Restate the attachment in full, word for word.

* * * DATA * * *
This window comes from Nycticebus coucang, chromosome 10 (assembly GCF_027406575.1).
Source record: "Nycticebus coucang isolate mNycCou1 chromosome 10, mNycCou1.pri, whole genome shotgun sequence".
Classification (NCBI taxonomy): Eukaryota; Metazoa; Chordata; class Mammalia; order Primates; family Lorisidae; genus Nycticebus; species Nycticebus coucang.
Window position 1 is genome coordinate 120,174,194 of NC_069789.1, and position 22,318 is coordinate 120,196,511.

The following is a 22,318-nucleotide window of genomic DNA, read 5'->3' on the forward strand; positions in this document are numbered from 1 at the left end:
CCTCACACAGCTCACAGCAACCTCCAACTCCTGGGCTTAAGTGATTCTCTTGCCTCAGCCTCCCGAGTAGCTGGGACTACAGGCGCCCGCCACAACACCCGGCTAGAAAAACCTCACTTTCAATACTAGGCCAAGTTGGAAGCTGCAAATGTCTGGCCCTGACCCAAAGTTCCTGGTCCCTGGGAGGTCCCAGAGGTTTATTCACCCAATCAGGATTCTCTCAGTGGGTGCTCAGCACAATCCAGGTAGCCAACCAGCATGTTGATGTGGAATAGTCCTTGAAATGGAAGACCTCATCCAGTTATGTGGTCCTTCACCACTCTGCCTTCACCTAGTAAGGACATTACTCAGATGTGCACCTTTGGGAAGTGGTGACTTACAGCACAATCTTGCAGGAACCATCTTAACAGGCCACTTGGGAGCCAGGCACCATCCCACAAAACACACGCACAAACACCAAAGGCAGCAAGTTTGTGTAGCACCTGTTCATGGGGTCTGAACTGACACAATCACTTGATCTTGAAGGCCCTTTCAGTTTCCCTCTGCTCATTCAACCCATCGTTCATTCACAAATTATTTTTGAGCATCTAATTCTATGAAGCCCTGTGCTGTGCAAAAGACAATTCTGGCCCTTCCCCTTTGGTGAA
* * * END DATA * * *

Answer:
This window comes from Nycticebus coucang, chromosome 10 (assembly GCF_027406575.1).
Source record: "Nycticebus coucang isolate mNycCou1 chromosome 10, mNycCou1.pri, whole genome shotgun sequence".
Classification (NCBI taxonomy): Eukaryota; Metazoa; Chordata; class Mammalia; order Primates; family Lorisidae; genus Nycticebus; species Nycticebus coucang.
Window position 1 is genome coordinate 120,174,194 of NC_069789.1, and position 22,318 is coordinate 120,196,511.

The following is a 22,318-nucleotide window of genomic DNA, read 5'->3' on the forward strand; positions in this document are numbered from 1 at the left end:
CCTCACACAGCTCACAGCAACCTCCAACTCCTGGGCTTAAGTGATTCTCTTGCCTCAGCCTCCCGAGTAGCTGGGACTACAGGCGCCCGCCACAACACCCGGCTAGAAAAACCTCACTTTCAATACTAGGCCAAGTTGGAAGCTGCAAATGTCTGGCCCTGACCCAAAGTTCCTGGTCCCTGGGAGGTCCCAGAGGTTTATTCACCCAATCAGGATTCTCTCAGTGGGTGCTCAGCACAATCCAGGTAGCCAACCAGCATGTTGATGTGGAATAGTCCTTGAAATGGAAGACCTCATCCAGTTATGTGGTCCTTCACCACTCTGCCTTCACCTAGTAAGGACATTACTCAGATGTGCACCTTTGGGAAGTGGTGACTTACAGCACAATCTTGCAGGAACCATCTTAACAGGCCACTTGGGAGCCAGGCACCATCCCACAAAACACACGCACAAACACCAAAGGCAGCAAGTTTGTGTAGCACCTGTTCATGGGGTCTGAACTGACACAATCACTTGATCTTGAAGGCCCTTTCAGTTTCCCTCTGCTCATTCAACCCATCGTTCATTCACAAATTATTTTTGAGCATCTAATTCTATGAAGCCCTGTGCTGTGCAAAAGACAATTCTGGCCCTTCCCCTTTGGTGAA